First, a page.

Hosteling Over 30: The Good and The Bad

WHACK!” The sound of skin hitting floor reverberated through the eight-person dorm room. Shuffling noises followed, fabric scraping tile and the purveyor of the sounds tumbled out of the hostel room. The noises woke the remaining seven of us in the hostel dorm room awake at about four in the morning. We’d hoped that this 18 year old Irish guy who had obviously enjoyed all that Barcelona had to offer would settle in a bit more quietly on his return voyage to his top bunk. That’s right, he’d fallen out of the top bunk.

I fell asleep about 15 minutes later, he hadn’t come back to the top bunk he’d fallen out of. I found out the next morning that he’d returned to the wrong hostel bed on his return voyage.

Mediterranean Hostel - Barcelona

Photo by Oh-Barcelona.com, on Flickr

Aaaah hostels. They were new to me when I started my extended my big trips in 2008. I was 32 and thought that I wouldn’t be staying in them because they were a) for teenagers and b) crowded. However, a shrinking budget from two months in the Middle East and two weeks on the horizon in Europe had caused me to reevaluate my “hostels are for kids” thinking in the land of 100 Euro hotels. I found out that there are pros and cons to staying in hostels as an “adult” solo traveler, depending on travel needs and mood. Overall, hostels can be affordable and socially rewarding.

The Good: Find Friends and Travel Partners

Hostels are hives of activity and can be 100% social. There are eight bed dorms and shared bathroom, kitchens and living rooms. Planned activities and group tours are available with a question at the front desk. It’s hard NOT to meet people at a hostel. Sitting at the computer in the Barcelona hostel, I met two college students from the Midwest – we hit it off immediately and toured the city together. In Goreme, Turkey, I joined a group of eight travelers sitting under the fairy tale spires of Cappadocia. We sipped Efes beer under a full moon and got deep quickly in conversation. In Malaga, Spain, I met three Aussies, also just over 30. Instead of beer bongs, we scoured the local grocery store for guacamole and blood mary makings for a proper brunch.

The Good: It’s Cheap!

Europe, for the solo backpacker, can be prohibitively expensive. My 2008 hostel experience in Barcelona was the same price as a shared hotel off of Las Ramblas in a 1999 pre-Euro trip – about $35 USD. Europe is expensive and hostels make it affordable. In Rome, it was the same. I stayed in a hostel near the train station for about 30 euros a night. The good news is that during off and shoulder season, the rooms are not entirely full in shared dorms, so it feels like you have your own room. I experienced this in Spain, Turkey, and Italy. I’ve paid as little as $6 USD for a bunk in an eight-person dorm in Hanoi, Vietnam and as much as $40 a night for a bed for that four-person room in Rome, Italy.

Tip: There are party hostels and there are social hostels, read the descriptions carefully. I veered away from the party ones and choose ones with descriptions like “chill atmosphere” or “relaxation.”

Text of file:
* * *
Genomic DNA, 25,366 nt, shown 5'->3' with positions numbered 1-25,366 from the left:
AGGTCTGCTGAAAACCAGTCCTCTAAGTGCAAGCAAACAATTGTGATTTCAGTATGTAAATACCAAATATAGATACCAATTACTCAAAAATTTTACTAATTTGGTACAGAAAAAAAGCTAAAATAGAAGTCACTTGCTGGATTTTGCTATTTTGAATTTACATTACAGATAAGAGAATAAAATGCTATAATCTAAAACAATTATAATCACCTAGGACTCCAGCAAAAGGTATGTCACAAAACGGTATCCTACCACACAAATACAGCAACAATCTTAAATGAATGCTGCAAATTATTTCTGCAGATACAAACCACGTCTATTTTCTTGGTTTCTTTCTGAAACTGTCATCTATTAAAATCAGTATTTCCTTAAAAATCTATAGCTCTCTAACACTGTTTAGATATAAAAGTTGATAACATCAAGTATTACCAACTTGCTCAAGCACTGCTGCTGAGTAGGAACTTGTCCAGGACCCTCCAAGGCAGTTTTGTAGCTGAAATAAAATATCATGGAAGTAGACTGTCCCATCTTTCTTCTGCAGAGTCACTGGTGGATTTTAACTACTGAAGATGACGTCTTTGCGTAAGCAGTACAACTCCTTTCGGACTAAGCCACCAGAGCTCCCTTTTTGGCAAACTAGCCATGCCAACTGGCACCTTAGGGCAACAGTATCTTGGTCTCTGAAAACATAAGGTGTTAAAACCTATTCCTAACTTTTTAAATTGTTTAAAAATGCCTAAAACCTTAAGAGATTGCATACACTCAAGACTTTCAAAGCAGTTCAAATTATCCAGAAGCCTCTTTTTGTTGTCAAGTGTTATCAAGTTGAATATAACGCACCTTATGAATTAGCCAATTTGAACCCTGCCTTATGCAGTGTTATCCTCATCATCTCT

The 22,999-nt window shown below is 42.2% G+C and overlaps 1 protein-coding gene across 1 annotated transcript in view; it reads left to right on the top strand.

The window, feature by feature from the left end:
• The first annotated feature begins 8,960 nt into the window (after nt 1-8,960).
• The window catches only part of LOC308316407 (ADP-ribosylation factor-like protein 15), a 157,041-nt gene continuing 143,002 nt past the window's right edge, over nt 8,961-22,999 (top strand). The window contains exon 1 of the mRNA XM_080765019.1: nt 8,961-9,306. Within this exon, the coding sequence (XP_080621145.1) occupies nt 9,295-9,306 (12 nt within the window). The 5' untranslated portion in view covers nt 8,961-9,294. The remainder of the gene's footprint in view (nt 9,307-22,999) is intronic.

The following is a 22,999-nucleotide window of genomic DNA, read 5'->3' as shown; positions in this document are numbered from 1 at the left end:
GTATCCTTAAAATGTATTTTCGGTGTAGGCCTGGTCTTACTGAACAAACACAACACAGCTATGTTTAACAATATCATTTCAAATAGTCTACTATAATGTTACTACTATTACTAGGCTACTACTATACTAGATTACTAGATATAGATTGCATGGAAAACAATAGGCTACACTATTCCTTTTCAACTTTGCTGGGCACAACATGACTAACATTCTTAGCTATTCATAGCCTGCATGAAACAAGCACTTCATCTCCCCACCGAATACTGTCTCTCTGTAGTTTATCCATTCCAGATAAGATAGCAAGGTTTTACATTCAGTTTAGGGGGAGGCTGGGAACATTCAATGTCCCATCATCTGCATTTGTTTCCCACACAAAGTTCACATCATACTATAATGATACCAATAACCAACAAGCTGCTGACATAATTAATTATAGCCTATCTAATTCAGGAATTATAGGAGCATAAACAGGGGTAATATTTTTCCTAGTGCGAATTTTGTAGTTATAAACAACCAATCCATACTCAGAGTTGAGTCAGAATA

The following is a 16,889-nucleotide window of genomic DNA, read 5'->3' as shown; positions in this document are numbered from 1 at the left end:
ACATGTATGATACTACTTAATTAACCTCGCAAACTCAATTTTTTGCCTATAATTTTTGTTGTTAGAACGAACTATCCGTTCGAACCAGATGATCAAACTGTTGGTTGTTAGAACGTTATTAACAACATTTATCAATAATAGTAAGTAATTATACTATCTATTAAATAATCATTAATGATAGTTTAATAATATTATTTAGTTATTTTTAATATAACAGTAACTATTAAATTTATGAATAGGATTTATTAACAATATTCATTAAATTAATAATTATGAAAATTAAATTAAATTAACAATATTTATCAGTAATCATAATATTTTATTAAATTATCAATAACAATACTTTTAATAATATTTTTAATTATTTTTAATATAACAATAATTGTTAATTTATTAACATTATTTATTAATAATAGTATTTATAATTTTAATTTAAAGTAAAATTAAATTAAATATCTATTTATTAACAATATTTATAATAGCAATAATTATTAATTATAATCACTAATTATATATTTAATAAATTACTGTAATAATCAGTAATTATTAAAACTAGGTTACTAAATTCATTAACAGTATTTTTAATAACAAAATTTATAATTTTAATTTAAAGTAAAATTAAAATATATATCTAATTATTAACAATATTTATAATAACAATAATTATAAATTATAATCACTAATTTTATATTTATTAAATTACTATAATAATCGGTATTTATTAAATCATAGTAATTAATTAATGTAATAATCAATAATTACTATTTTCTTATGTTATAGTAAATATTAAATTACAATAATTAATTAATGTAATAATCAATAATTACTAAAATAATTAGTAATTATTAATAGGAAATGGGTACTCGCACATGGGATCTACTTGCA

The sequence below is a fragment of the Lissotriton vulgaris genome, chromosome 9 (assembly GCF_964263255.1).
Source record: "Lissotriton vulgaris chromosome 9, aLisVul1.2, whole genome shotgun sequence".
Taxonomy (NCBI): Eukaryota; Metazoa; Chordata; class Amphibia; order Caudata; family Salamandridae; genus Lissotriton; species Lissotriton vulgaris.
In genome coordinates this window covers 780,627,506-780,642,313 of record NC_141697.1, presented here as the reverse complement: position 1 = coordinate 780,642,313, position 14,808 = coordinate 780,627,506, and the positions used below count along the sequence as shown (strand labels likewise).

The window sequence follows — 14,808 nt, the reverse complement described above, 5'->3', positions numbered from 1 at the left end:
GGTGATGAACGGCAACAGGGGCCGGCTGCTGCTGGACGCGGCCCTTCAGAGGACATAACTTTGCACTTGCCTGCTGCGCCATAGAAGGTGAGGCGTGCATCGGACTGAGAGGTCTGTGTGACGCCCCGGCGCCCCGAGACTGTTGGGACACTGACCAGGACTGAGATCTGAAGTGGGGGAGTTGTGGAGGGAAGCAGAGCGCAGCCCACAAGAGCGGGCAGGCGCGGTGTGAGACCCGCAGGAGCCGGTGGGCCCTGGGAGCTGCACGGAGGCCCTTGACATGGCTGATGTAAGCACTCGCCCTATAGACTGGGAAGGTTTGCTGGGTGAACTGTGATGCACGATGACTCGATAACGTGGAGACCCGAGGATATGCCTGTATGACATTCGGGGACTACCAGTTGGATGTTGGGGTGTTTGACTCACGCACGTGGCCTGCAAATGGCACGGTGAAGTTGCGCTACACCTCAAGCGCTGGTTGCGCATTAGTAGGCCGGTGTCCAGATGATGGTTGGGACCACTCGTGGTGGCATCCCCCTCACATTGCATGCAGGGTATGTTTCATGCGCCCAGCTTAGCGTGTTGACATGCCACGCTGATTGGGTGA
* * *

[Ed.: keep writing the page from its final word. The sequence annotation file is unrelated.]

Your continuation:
The Bad: Other People Make Noise. Lots of it.

I arrived late in Hanoi, Vietnam and settled into my bunk very quietly, careful not too crinkle my bags too loudly or unzip to abruptly. Others, who arrived later, were not so considerate. One girl talked on her cell phone in the middle of the night. The remaining five of us in the room sighed. What could we expect? It was a hostel.

Sometimes, the noise of shared gender dorms are not the ones a sleeper wants to hear in the middle of the night (or day). My friend Owen told me the term “sexiled” and that’s exactly what one becomes when there’s some bunk sharing going on in a group dorm.

The Bad: There Are Not Too Many 30-somethings at Hostels

Which is OK because the fun outweighs this “bad” point. I don’t feel over 30 most of the time anyway, but sometimes, I just didn’t want to talk about spring break or study abroad or majors. And there’s the jealousy I feel when bouncy co-eds get out of bed hangover free and my mouth feels like a desert and nausea keeps threatening. It’s a little aggravating while these young uns go off to the Barri Gothic neighborhood or the moped tour around Hanoi and I can barely remember my own name through the pain fog.

Recently, Airbnb.com has given me pause on my hostel needs, but the rented rooms and apartments are still twice to three times the price as a hostel in Europe. Now that I’m working full time, I can afford and enjoy the benefits of Airbnb.com, but hostels will always have a place in my accommodations mix.

What are your hostel experiences? Have you experienced the good and the bad?

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One Response to “Hosteling Over 30: The Good and The Bad”

  1. March 5, 2012 at 11:00 am #

    Thanks so much for this! I have stayed at a wide variety of hostels, and have had all of those negatives apply to me! But in some places, like Asia, where a private room is much cheaper, it hasn’t been bad at all!
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